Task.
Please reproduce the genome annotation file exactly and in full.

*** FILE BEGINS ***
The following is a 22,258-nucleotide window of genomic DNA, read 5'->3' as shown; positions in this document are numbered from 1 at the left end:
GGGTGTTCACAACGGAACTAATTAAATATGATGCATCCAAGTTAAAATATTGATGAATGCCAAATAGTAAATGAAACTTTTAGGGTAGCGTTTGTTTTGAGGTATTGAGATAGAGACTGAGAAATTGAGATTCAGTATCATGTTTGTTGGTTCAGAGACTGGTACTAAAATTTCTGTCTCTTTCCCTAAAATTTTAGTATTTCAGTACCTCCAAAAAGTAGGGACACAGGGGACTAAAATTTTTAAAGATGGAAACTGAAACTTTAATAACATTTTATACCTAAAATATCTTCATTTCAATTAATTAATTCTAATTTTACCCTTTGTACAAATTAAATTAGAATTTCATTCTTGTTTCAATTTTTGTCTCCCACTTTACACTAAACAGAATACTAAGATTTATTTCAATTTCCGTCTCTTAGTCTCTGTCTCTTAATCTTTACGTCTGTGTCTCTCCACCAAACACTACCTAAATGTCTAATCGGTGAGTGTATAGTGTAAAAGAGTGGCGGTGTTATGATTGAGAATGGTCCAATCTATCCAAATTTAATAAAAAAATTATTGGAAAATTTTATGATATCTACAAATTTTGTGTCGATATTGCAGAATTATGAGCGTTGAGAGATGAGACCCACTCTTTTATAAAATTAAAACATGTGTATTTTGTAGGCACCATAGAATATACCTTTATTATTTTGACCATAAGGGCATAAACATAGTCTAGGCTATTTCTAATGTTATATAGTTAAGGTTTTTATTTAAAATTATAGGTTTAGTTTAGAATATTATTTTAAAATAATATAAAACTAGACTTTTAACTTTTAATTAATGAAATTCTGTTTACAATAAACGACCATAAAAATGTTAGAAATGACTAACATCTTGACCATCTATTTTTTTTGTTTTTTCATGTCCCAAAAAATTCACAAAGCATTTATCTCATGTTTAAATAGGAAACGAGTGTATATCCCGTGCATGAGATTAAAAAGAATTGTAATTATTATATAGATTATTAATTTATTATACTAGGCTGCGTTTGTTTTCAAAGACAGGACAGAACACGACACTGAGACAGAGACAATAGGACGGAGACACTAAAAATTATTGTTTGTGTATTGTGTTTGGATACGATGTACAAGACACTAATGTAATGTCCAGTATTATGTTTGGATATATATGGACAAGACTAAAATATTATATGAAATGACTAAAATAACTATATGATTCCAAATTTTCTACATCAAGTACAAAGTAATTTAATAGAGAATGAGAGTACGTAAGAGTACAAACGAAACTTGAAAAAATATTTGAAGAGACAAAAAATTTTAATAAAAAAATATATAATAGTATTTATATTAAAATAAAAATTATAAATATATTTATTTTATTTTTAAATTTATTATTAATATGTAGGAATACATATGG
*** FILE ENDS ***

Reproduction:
The following is a 22,258-nucleotide window of genomic DNA, read 5'->3' as shown; positions in this document are numbered from 1 at the left end:
GGGTGTTCACAACGGAACTAATTAAATATGATGCATCCAAGTTAAAATATTGATGAATGCCAAATAGTAAATGAAACTTTTAGGGTAGCGTTTGTTTTGAGGTATTGAGATAGAGACTGAGAAATTGAGATTCAGTATCATGTTTGTTGGTTCAGAGACTGGTACTAAAATTTCTGTCTCTTTCCCTAAAATTTTAGTATTTCAGTACCTCCAAAAAGTAGGGACACAGGGGACTAAAATTTTTAAAGATGGAAACTGAAACTTTAATAACATTTTATACCTAAAATATCTTCATTTCAATTAATTAATTCTAATTTTACCCTTTGTACAAATTAAATTAGAATTTCATTCTTGTTTCAATTTTTGTCTCCCACTTTACACTAAACAGAATACTAAGATTTATTTCAATTTCCGTCTCTTAGTCTCTGTCTCTTAATCTTTACGTCTGTGTCTCTCCACCAAACACTACCTAAATGTCTAATCGGTGAGTGTATAGTGTAAAAGAGTGGCGGTGTTATGATTGAGAATGGTCCAATCTATCCAAATTTAATAAAAAAATTATTGGAAAATTTTATGATATCTACAAATTTTGTGTCGATATTGCAGAATTATGAGCGTTGAGAGATGAGACCCACTCTTTTATAAAATTAAAACATGTGTATTTTGTAGGCACCATAGAATATACCTTTATTATTTTGACCATAAGGGCATAAACATAGTCTAGGCTATTTCTAATGTTATATAGTTAAGGTTTTTATTTAAAATTATAGGTTTAGTTTAGAATATTATTTTAAAATAATATAAAACTAGACTTTTAACTTTTAATTAATGAAATTCTGTTTACAATAAACGACCATAAAAATGTTAGAAATGACTAACATCTTGACCATCTATTTTTTTTGTTTTTTCATGTCCCAAAAAATTCACAAAGCATTTATCTCATGTTTAAATAGGAAACGAGTGTATATCCCGTGCATGAGATTAAAAAGAATTGTAATTATTATATAGATTATTAATTTATTATACTAGGCTGCGTTTGTTTTCAAAGACAGGACAGAACACGACACTGAGACAGAGACAATAGGACGGAGACACTAAAAATTATTGTTTGTGTATTGTGTTTGGATACGATGTACAAGACACTAATGTAATGTCCAGTATTATGTTTGGATATATATGGACAAGACTAAAATATTATATGAAATGACTAAAATAACTATATGATTCCAAATTTTCTACATCAAGTACAAAGTAATTTAATAGAGAATGAGAGTACGTAAGAGTACAAACGAAACTTGAAAAAATATTTGAAGAGACAAAAAATTTTAATAAAAAAATATATAATAGTATTTATATTAAAATAAAAATTATAAATATATTTATTTTATTTTTAAATTTATTATTAATATGTAGGAATACATATGG